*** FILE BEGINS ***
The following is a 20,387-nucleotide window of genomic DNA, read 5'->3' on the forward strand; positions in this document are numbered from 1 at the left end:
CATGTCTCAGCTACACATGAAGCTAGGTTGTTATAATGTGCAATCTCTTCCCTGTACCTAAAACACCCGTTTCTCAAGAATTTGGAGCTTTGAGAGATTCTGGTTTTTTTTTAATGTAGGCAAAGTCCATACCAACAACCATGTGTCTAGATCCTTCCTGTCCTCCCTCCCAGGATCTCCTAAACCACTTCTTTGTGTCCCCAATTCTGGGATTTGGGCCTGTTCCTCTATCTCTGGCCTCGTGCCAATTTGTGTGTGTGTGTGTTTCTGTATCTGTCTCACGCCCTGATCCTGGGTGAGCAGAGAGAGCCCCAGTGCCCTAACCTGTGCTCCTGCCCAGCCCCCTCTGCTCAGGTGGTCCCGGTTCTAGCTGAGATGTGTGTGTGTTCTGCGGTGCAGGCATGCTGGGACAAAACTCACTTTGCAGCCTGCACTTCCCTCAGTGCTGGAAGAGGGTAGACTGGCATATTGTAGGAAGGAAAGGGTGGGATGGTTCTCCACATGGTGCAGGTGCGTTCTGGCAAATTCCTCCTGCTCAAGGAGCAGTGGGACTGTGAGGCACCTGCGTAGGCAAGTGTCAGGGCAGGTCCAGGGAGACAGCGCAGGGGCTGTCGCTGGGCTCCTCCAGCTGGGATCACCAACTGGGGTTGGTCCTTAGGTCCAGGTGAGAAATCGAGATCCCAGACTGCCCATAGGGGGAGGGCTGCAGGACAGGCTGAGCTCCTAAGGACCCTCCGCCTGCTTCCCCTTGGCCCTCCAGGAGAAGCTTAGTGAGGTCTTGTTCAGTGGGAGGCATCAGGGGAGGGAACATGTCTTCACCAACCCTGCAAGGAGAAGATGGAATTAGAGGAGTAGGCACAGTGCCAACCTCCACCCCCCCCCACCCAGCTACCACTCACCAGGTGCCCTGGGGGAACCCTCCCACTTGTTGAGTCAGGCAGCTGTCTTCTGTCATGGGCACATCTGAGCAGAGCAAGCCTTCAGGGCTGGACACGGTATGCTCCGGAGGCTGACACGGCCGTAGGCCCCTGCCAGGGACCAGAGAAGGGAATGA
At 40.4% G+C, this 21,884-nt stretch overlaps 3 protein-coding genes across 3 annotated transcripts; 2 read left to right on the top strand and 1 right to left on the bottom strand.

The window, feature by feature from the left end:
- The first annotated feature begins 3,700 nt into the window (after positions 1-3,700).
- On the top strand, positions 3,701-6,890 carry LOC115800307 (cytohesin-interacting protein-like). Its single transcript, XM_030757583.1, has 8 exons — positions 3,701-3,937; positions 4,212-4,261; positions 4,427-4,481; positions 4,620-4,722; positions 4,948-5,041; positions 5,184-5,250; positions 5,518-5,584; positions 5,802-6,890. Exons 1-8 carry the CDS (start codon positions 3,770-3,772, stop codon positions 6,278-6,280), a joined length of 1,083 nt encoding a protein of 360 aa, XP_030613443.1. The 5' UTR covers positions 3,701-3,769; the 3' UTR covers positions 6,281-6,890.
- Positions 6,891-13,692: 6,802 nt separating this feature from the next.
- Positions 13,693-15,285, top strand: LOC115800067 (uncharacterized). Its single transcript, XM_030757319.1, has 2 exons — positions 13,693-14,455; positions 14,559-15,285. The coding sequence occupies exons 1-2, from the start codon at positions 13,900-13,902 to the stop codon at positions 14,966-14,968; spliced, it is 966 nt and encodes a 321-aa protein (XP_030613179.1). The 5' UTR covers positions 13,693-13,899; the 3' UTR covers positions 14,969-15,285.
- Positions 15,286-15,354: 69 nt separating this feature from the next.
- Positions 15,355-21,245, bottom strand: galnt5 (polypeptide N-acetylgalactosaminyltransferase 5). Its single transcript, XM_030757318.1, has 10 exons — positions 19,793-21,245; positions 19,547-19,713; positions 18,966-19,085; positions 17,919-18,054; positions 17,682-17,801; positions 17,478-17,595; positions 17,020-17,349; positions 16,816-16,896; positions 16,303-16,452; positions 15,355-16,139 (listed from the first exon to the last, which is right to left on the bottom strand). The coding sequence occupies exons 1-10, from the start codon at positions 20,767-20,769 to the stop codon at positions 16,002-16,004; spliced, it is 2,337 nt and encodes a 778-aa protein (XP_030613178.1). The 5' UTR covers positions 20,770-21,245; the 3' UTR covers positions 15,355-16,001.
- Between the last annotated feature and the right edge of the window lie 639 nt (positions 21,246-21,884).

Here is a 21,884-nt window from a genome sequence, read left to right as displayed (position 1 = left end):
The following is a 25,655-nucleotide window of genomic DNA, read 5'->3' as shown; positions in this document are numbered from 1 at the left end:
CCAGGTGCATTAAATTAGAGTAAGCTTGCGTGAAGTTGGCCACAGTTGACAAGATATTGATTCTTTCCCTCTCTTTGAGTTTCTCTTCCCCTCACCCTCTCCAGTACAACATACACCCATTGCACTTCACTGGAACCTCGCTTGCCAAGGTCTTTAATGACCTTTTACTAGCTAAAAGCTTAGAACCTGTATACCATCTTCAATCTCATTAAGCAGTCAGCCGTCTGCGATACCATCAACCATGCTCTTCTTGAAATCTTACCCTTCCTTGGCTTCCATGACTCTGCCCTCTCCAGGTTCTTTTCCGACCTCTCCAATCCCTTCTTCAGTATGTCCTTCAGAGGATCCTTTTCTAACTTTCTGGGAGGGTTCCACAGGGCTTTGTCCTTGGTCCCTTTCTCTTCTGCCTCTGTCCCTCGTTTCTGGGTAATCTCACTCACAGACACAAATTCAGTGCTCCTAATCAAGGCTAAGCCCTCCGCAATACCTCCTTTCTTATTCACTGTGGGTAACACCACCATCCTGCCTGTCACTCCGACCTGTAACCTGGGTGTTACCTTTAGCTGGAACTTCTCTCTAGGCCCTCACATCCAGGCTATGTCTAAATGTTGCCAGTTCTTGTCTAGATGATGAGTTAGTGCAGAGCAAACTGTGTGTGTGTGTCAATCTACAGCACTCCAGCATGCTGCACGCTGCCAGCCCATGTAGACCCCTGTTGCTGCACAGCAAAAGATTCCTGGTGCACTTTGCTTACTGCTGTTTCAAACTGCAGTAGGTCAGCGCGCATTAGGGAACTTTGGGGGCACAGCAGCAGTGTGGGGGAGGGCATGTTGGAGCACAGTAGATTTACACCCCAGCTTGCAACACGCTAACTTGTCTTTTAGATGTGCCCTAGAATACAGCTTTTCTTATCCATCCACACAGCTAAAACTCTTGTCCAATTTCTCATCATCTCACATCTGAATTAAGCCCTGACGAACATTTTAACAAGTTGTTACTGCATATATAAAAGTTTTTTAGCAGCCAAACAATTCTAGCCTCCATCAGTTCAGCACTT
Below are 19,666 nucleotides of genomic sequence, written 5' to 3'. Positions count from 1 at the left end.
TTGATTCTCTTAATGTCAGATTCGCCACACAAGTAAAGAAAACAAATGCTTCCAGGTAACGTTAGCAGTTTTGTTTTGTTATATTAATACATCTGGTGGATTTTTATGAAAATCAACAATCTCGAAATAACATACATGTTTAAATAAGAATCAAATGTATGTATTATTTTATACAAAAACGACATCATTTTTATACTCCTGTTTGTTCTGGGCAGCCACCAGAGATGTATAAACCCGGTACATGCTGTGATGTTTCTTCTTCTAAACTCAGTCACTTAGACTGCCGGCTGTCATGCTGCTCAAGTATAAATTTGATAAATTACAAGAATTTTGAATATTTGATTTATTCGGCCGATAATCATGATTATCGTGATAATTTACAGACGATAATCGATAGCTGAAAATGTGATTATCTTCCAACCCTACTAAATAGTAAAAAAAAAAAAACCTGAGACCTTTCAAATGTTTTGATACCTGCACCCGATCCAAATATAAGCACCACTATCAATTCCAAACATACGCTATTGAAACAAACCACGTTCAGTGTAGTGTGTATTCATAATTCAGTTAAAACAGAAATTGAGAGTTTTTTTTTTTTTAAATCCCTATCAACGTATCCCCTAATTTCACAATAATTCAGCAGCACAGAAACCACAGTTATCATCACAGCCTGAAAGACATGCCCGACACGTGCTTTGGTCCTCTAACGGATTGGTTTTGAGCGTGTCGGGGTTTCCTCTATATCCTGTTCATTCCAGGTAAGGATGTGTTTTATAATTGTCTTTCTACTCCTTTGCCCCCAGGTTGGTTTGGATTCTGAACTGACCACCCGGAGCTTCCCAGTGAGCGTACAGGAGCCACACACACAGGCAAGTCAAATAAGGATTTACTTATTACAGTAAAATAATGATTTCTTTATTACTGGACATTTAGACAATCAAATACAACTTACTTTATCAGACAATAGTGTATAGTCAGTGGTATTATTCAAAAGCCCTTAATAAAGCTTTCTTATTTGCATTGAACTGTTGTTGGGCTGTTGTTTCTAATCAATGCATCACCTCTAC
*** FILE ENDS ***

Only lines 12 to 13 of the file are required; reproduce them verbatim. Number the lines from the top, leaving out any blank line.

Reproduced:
Here is a 21,884-nt window from a genome sequence, read left to right as displayed (position 1 = left end):
The following is a 25,655-nucleotide window of genomic DNA, read 5'->3' as shown; positions in this document are numbered from 1 at the left end: